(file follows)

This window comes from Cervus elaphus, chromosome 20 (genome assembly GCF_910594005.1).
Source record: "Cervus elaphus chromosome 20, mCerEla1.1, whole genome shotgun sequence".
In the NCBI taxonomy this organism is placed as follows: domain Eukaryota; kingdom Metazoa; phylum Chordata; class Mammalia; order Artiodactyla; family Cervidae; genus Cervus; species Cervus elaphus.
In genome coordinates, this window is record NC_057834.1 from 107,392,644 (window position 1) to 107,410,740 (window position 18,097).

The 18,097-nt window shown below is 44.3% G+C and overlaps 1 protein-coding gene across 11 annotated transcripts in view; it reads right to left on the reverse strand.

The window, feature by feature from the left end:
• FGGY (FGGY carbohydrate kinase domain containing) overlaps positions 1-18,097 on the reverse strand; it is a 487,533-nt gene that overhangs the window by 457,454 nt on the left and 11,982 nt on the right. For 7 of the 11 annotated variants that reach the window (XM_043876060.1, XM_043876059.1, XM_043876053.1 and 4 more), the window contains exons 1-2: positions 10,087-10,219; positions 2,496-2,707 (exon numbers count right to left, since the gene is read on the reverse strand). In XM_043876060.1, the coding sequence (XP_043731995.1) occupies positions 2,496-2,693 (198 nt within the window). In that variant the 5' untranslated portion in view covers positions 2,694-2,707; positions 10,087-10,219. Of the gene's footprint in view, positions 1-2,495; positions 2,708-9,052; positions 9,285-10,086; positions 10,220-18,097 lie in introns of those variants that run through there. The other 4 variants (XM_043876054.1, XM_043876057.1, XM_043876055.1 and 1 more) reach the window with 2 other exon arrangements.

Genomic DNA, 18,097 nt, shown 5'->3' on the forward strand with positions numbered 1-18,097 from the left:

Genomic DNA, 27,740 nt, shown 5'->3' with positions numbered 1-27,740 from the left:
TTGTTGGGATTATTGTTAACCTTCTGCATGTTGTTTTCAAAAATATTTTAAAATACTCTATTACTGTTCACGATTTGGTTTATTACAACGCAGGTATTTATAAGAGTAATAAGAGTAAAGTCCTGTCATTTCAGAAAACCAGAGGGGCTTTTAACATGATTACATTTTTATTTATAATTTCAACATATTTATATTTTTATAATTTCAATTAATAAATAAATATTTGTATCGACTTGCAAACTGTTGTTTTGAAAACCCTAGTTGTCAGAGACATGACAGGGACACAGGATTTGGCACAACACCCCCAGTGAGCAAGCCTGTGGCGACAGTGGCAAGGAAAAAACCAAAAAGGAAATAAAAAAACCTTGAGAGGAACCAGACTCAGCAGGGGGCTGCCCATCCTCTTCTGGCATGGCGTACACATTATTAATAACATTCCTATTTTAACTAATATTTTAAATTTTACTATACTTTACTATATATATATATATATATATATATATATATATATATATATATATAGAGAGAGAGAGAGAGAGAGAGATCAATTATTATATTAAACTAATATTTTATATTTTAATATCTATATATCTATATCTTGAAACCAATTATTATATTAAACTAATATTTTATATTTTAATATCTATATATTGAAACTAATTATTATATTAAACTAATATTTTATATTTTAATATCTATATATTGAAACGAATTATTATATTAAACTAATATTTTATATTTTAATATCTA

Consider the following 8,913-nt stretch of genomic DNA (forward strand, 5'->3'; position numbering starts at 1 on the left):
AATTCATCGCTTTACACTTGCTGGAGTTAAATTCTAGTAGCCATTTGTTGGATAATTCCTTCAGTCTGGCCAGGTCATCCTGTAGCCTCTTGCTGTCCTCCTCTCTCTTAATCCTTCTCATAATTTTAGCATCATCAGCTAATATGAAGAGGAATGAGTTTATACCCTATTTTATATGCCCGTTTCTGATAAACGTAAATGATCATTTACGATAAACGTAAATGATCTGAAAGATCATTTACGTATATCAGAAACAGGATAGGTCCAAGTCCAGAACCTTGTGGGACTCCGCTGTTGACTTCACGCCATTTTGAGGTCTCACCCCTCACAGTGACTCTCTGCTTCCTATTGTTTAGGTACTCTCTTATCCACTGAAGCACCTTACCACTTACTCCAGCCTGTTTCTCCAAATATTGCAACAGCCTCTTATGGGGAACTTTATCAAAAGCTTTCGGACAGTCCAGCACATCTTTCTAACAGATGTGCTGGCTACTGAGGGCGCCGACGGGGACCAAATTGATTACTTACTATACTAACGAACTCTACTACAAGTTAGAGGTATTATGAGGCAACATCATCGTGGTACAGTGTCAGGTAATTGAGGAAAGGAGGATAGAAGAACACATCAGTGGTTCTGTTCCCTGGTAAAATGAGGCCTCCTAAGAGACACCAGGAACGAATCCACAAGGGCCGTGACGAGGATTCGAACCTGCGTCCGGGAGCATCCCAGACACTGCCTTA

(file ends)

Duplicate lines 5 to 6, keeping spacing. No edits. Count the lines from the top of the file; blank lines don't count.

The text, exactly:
The 18,097-nt window shown below is 44.3% G+C and overlaps 1 protein-coding gene across 11 annotated transcripts in view; it reads right to left on the reverse strand.

The window, feature by feature from the left end: